Harvest round-up: A year of contrasts

Harvest 2013 is emerging to be one of contrasts, with some diabolical yields and others that have been a very pleasant surprise.

In Dundee, Ian Moncrieff was making good progress with the winter barley harvest at Berry Hill Farm, and was pleased with slightly better than average yields.

“We got 325t from 105 acres, which is slightly above average – and the bushel weight was 62kg/hl at 16.5% moisture, so that will increase a bit with drying,” he said.

Wheat and oilseed rape also looked very well. “I think that winter barley will definitely be the worst crop here.”

At the opposite end of the UK, Jonathan Tipples had had a terrible harvest at Reed Court Farm, Marden, Kent, with wheat and rapeseed yielding as badly as expected.

“The oilseed rape looked terrible all year, and even if you take out the bits that we abandoned, it’s still only done 2.5t/ha,” he said. “It’s been terribly patchy – the pigeons wouldn’t leave it alone.”

Second wheat Panorama hadn’t done much better. “We mauled it into terrible seedbeds in the autumn, and probably shouldn’t have done it – it’s been pretty shocking.”

Further west, spring barley yields were quite pleasing at Manor Farm, Radstock, Somerset, but James Francis was less impressed with his winter barley results.

“The winter barley is on wet ground and just sat in water over the winter,” he said. “As a result, it’s only yielded 5.6t/ha.”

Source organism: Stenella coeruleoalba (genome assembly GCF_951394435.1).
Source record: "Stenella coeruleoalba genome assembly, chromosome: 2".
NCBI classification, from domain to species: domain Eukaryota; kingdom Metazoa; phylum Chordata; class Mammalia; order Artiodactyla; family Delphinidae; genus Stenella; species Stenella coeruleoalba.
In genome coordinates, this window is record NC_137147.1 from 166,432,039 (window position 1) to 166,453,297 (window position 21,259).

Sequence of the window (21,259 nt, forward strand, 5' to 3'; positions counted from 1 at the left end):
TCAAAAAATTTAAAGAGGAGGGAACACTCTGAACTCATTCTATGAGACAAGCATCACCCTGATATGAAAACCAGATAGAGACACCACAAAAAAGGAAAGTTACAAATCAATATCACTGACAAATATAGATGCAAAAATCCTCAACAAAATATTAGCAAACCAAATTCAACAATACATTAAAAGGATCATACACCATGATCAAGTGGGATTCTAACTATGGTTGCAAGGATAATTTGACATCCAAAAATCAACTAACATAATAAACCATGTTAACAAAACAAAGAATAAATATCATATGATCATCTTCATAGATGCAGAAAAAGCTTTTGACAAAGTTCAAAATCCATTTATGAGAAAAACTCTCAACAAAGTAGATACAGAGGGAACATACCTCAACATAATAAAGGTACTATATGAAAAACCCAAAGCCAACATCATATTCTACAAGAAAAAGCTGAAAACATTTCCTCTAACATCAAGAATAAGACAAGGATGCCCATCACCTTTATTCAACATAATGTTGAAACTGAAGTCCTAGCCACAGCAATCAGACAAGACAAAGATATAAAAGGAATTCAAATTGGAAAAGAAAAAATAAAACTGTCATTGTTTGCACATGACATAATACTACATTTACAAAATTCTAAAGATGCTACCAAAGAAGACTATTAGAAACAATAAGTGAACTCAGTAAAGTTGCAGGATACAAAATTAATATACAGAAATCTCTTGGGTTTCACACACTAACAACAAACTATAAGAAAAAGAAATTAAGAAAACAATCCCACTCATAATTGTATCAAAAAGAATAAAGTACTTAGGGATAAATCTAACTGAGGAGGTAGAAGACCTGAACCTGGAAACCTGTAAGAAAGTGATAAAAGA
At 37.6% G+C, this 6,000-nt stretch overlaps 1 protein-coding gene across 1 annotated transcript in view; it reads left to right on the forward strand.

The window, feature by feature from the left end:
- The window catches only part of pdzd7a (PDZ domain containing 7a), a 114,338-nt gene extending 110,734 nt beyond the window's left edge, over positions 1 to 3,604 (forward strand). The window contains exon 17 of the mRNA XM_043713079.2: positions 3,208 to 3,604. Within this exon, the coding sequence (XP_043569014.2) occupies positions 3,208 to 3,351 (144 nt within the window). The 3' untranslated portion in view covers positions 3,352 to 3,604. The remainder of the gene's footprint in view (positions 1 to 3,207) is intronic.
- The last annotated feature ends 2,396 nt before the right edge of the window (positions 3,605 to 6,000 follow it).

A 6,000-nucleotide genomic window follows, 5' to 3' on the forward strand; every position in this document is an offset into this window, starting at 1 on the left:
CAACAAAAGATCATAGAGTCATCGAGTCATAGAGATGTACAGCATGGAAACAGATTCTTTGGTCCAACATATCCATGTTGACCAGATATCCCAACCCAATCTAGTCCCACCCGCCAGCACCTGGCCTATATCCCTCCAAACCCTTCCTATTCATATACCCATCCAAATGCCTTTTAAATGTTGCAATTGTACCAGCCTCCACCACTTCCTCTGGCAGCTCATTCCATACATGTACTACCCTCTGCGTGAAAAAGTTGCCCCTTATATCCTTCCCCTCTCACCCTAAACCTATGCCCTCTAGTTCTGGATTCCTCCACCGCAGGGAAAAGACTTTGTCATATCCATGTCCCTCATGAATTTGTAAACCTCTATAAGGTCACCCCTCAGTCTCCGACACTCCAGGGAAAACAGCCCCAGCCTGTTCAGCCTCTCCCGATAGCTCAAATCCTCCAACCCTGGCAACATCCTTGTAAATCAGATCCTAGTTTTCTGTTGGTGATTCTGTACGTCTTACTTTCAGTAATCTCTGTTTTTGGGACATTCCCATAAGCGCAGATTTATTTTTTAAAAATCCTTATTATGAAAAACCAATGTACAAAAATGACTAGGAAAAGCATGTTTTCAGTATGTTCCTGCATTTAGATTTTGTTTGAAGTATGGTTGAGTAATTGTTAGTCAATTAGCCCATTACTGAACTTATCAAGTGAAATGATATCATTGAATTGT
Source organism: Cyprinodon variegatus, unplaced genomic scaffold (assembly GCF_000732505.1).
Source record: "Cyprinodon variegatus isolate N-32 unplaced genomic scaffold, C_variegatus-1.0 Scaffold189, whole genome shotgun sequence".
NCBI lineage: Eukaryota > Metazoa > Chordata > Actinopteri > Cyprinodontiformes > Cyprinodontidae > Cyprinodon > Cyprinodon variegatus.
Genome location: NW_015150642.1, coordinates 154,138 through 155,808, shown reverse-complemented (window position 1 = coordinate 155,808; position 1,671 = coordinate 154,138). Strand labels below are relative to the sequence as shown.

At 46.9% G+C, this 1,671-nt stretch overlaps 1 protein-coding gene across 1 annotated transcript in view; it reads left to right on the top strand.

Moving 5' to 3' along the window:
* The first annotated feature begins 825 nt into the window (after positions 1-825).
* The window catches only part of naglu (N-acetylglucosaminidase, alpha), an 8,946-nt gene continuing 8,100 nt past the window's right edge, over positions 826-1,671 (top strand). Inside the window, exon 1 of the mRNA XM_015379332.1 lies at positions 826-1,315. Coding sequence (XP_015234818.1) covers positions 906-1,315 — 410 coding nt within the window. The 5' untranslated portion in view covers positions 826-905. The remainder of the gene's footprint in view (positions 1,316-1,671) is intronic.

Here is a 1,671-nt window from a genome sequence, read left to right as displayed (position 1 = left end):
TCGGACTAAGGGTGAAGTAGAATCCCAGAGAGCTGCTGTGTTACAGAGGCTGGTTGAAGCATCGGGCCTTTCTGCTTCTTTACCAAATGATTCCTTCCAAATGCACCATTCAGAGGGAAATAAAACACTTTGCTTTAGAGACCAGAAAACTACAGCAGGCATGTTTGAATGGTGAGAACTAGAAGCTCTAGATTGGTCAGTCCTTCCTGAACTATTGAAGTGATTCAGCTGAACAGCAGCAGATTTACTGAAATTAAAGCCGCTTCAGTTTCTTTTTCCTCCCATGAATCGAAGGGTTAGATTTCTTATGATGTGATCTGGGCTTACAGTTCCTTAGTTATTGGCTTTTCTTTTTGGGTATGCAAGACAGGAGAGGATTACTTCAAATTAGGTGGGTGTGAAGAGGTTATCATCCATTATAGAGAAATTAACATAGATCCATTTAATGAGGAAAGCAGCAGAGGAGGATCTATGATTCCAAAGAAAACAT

Propino spring barley had yielded a reasonable 6.2t/ha, but oilseed rape was very mixed. “I’m amazed by how it’s changed since the spring, but even so, if it averages 2.5t/ha we’ll be happy.”

Down the road near Redhill, Bristol, Daniel Harding had just started combining oilseed rape before being almost immediately rained off.

So far he had cut 38ha of winter barley and 240ha of spring barley, which all yielded around the 7.4t/ha mark.

“I was hoping for a bit more than that off the winter barley, but it was just saturated over the winter.”

As a result, he had drilled a lot more spring barley, with maize also sown on the arable unit.

“It’s really messed up our cropping plans – our rotations are completely out of sync and will take a good two years to get back again.”

In Lincolnshire, Mark Tinsley had cut just over 40ha of Cordiale for seed at Hurn Hall Farm, Holbeach, and was happy with the results.

“It’s yielding about 10t/ha according to the combine – I think it should be a good average yield, with good specific weight,” he said.

However, the remaining two-thirds of the wheat was not quite fit, so combining was now on hold for a few days.

“A break of two or three days’ rain won’t worry us – I don’t think I’ve ever said that before during harvest.”

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